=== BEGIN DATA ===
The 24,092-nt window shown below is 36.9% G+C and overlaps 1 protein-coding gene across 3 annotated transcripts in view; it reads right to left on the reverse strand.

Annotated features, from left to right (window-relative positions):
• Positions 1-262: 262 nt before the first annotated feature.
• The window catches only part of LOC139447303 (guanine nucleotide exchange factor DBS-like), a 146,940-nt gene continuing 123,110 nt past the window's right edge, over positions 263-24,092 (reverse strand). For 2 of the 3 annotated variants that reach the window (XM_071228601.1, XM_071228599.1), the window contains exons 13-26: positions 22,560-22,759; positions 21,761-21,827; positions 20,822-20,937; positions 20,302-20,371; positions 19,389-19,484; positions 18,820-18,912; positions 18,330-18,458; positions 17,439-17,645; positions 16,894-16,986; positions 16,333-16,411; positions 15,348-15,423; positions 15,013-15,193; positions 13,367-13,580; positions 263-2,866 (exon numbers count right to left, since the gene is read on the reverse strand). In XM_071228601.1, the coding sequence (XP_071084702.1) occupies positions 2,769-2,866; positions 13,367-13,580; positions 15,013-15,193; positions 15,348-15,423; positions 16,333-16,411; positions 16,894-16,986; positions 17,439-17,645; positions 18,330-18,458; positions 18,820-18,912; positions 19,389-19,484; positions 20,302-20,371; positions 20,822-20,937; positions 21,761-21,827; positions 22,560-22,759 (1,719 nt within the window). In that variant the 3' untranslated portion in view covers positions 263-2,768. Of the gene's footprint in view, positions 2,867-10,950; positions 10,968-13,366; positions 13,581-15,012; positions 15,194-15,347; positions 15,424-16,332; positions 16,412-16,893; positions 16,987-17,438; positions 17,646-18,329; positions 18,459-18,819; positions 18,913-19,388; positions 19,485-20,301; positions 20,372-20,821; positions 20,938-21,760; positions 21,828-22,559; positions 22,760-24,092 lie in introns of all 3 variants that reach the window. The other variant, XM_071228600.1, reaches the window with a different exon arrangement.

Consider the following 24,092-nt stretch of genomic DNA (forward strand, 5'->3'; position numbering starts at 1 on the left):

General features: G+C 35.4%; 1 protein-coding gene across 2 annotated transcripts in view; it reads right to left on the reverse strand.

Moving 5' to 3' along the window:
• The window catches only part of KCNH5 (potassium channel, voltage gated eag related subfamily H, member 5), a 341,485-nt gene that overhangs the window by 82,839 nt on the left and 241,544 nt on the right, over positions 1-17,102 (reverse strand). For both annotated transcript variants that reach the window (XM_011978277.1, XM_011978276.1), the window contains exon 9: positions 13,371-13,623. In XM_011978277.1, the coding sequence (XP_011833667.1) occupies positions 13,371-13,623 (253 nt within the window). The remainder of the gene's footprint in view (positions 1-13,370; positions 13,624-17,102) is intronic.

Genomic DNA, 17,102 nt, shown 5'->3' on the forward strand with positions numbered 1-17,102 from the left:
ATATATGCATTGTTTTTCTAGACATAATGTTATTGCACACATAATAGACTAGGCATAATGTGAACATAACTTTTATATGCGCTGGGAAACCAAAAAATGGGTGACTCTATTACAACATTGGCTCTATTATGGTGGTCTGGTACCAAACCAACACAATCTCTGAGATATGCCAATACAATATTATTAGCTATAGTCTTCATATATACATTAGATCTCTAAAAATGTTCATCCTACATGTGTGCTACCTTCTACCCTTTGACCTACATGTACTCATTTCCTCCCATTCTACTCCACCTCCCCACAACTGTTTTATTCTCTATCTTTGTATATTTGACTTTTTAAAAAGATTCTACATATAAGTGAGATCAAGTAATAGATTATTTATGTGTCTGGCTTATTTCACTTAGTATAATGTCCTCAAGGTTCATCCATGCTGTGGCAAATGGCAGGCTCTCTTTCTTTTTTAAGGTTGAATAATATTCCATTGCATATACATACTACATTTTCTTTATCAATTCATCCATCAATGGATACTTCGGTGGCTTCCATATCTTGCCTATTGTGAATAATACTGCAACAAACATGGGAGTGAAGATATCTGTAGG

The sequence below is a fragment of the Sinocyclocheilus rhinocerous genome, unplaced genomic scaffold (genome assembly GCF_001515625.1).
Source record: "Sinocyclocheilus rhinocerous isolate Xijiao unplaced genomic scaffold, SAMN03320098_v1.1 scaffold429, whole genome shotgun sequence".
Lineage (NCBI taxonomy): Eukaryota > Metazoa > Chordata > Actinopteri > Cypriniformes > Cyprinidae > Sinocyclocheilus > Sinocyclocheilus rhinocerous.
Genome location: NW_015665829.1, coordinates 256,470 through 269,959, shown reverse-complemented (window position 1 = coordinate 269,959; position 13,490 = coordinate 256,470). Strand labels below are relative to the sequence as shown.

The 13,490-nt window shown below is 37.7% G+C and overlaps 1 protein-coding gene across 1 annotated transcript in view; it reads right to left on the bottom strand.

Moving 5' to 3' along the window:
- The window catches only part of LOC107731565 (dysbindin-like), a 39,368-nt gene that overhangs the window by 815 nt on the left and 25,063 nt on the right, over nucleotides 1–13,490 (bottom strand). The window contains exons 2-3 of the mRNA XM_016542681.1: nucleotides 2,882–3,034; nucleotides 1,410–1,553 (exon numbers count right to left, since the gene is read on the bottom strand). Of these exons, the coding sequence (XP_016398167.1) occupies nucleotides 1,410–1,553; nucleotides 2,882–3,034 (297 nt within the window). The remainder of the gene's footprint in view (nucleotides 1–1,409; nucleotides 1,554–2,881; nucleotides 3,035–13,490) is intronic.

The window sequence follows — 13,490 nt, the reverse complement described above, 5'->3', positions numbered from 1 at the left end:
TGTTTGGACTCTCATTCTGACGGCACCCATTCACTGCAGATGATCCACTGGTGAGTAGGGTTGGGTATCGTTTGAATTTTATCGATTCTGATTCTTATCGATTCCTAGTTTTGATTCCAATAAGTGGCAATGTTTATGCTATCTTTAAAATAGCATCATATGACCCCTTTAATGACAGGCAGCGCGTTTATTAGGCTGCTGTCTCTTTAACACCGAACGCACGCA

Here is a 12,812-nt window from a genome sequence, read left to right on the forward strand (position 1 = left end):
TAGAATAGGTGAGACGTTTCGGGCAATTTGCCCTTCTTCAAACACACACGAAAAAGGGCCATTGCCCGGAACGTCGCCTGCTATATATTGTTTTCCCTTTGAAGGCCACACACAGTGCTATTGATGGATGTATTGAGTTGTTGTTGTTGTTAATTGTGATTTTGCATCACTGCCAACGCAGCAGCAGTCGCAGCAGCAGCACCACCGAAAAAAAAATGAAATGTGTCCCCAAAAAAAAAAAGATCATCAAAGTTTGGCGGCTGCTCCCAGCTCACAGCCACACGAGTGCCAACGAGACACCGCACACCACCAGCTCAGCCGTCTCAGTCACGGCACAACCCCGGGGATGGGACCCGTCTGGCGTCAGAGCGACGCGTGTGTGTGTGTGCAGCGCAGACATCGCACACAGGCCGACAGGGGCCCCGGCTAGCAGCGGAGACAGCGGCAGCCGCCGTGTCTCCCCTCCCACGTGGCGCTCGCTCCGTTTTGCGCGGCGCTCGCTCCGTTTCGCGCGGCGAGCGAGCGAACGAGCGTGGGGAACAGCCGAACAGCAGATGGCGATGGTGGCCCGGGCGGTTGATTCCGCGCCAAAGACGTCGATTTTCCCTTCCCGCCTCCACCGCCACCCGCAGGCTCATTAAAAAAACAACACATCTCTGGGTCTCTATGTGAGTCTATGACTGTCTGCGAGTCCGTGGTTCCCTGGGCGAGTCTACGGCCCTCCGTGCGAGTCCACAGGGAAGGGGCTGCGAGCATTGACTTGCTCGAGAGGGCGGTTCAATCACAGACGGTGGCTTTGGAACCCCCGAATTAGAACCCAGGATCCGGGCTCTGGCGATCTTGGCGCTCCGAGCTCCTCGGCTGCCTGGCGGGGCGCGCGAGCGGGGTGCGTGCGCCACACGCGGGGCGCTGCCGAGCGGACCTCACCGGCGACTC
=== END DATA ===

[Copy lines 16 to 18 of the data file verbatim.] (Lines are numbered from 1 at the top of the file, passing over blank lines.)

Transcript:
Moving 5' to 3' along the window:
- The window catches only part of LOC107731565 (dysbindin-like), a 39,368-nt gene that overhangs the window by 815 nt on the left and 25,063 nt on the right, over nucleotides 1–13,490 (bottom strand). The window contains exons 2-3 of the mRNA XM_016542681.1: nucleotides 2,882–3,034; nucleotides 1,410–1,553 (exon numbers count right to left, since the gene is read on the bottom strand). Of these exons, the coding sequence (XP_016398167.1) occupies nucleotides 1,410–1,553; nucleotides 2,882–3,034 (297 nt within the window). The remainder of the gene's footprint in view (nucleotides 1–1,409; nucleotides 1,554–2,881; nucleotides 3,035–13,490) is intronic.

The window sequence follows — 13,490 nt, the reverse complement described above, 5'->3', positions numbered from 1 at the left end: